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research-article

Adaptive Control of a Robot-Assisted Tele-surgery in Interaction with Hybrid Tissues

[+] Author and Article Information
Hamidreza Kolbari

Mechanical Engineering Department, Amirkabir University of Technology (Tehran Polytechnic), 158754413, Tehran, Iran
hamid-glb@aut.ac.ir

Soroush Sadeghnejad

Mechanical Engineering Department, Amirkabir University of Technology (Tehran Polytechnic), 158754413, Tehran, Iran
s.sadeghnejad@aut.ac.ir

Mohsen Bahrami

Mechanical Engineering Department, Amirkabir University of Technology (Tehran Polytechnic), 158754413, Tehran, Iran
mbahrami@aut.ac.ir

Ali Kamali

Mechanical Engineering Department, Amirkabir University of Technology (Tehran Polytechnic), 158754413, Tehran, Iran
alikamalie@aut.ac.ir

1Corresponding author.

ASME doi:10.1115/1.4040818 History: Received March 29, 2018; Revised July 07, 2018

Abstract

In a haptic teleoperation system, which interacts with unknown and hybrid environments, it is important to achieve stability and transparency. In medical usages, the utilization of knowledge on the tissues behavior in a controller design can improve the performance of the surgery in a robot-assisted telesurgery. Simultaneous interaction with hard and soft tissues makes it difficult to achieve stability and transparency. To deal with this difficulty, two controller schemes are designed. At first, a nonlinear mathematical model (inspired by the Hunt-Crossley model), which has the properties of soft and hard tissues, is combined with the slave side dynamic. In the second approach, the reaction force applied by hybrid tissues during the transition between tissues of different properties is modeled as an unknown force acting on the slave side. In a 4-channel (4-CH) architecture, nonlinear adaptive controllers are designed without any knowledge about the parameters of the master, the slave robot, and the environment. For both control schemes, Lyapunov candidate functions provide a way to ensure the stability and transparency in the presence of uncertainties. The testbed comprises two Novint Falcon robots functioning as master and slave robots. Moreover, the experiments are performed on various objects, including a soft cube, a hard cube, and a phantom tissue. This paper rigorously evaluates the performances of the proposed methods, comparing them with each other and other previous schemes. Experimental and numerical results demonstrate the effectiveness of the proposed control schemes.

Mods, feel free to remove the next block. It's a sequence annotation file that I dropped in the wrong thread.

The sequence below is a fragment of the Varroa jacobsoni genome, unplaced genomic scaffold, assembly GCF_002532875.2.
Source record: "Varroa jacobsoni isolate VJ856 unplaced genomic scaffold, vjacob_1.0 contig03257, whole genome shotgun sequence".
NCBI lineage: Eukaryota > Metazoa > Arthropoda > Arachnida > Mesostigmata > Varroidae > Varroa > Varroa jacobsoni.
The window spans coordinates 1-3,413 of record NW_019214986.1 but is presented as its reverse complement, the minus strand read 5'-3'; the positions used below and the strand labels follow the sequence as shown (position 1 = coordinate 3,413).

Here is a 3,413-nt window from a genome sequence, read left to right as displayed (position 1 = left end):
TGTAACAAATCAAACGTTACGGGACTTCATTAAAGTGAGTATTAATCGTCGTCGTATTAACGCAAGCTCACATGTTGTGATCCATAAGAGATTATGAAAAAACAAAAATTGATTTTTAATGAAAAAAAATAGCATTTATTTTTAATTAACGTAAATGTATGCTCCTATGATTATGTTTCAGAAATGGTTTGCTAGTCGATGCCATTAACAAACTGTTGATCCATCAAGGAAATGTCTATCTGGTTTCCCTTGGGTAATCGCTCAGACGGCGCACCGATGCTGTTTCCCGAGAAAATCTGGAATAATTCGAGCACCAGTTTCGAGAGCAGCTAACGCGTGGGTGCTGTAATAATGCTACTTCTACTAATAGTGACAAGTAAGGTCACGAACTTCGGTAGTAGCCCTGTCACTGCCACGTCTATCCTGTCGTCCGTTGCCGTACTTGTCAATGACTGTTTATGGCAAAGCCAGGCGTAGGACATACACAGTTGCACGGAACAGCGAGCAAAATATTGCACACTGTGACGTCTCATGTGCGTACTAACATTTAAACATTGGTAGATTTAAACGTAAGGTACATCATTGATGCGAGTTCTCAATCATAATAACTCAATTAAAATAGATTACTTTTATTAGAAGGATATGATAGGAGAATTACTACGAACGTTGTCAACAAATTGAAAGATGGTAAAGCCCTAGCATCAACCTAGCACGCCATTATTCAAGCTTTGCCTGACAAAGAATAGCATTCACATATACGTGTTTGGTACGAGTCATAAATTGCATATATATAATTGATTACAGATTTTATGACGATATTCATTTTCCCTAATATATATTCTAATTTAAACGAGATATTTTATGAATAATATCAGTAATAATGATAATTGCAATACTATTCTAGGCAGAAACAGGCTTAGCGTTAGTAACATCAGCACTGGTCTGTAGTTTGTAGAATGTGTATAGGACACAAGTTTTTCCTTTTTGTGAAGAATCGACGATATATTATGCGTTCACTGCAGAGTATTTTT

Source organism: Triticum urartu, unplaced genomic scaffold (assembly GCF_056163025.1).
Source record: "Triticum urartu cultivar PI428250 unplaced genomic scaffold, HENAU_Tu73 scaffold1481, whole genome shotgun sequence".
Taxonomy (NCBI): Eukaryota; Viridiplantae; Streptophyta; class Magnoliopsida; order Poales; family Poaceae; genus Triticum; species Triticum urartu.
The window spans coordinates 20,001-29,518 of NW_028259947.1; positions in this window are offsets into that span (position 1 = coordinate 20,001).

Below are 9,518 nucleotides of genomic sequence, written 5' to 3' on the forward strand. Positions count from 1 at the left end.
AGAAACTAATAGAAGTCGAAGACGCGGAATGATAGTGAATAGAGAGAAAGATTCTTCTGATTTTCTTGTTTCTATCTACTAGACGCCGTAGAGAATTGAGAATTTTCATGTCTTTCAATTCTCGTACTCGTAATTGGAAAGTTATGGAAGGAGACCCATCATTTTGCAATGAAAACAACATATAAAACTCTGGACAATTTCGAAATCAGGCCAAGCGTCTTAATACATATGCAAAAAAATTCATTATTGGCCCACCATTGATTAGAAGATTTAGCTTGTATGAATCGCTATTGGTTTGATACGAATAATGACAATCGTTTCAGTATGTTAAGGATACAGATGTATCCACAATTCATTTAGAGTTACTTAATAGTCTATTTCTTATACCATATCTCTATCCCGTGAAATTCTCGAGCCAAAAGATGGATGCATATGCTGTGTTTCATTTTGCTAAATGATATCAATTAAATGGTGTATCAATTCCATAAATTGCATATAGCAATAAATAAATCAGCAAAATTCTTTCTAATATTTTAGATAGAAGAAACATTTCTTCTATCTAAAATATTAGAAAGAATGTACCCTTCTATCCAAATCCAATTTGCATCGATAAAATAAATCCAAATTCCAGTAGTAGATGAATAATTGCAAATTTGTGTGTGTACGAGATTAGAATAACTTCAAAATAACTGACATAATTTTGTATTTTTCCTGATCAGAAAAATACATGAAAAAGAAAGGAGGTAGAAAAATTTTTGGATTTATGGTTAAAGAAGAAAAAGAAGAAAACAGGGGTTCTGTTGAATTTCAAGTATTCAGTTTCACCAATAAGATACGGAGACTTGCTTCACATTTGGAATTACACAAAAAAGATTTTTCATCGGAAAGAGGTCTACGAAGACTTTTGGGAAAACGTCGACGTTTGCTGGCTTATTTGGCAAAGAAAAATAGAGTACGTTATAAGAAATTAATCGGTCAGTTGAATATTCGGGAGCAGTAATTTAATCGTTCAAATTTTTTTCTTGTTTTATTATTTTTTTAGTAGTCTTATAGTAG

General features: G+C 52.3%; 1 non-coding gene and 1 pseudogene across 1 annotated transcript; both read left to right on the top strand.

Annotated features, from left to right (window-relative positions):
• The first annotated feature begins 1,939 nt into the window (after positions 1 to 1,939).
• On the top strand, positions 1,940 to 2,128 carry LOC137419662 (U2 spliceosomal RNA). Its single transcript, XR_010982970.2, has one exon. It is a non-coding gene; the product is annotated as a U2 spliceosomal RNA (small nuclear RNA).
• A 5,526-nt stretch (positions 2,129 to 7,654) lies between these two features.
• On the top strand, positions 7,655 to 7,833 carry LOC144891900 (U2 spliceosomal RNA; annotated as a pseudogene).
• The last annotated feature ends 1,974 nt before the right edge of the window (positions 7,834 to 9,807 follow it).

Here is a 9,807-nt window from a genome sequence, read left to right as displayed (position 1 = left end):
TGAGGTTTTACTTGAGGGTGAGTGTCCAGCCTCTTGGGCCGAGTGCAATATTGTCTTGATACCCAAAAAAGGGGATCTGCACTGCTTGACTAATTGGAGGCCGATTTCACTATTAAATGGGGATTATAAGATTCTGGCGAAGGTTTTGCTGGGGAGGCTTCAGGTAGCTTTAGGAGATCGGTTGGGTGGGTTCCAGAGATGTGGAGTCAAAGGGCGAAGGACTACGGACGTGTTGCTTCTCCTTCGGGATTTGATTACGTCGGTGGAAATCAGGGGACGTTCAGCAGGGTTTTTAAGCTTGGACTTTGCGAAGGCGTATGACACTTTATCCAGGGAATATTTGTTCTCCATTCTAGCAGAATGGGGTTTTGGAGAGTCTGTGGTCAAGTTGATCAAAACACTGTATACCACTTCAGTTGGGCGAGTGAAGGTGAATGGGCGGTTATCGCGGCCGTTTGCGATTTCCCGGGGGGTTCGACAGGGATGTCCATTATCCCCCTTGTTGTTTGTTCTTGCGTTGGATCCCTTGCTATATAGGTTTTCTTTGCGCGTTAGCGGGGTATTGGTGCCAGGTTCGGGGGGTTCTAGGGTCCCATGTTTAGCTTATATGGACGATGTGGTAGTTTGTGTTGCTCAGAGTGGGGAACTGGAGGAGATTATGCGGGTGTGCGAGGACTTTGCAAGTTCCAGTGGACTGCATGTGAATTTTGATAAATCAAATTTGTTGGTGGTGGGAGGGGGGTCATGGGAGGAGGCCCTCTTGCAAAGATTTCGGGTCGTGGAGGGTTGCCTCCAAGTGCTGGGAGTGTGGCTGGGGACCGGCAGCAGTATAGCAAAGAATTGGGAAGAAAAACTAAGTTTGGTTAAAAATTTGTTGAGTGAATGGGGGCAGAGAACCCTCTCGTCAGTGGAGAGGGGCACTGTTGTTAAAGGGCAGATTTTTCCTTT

Copyright (c) 2018 by ASME
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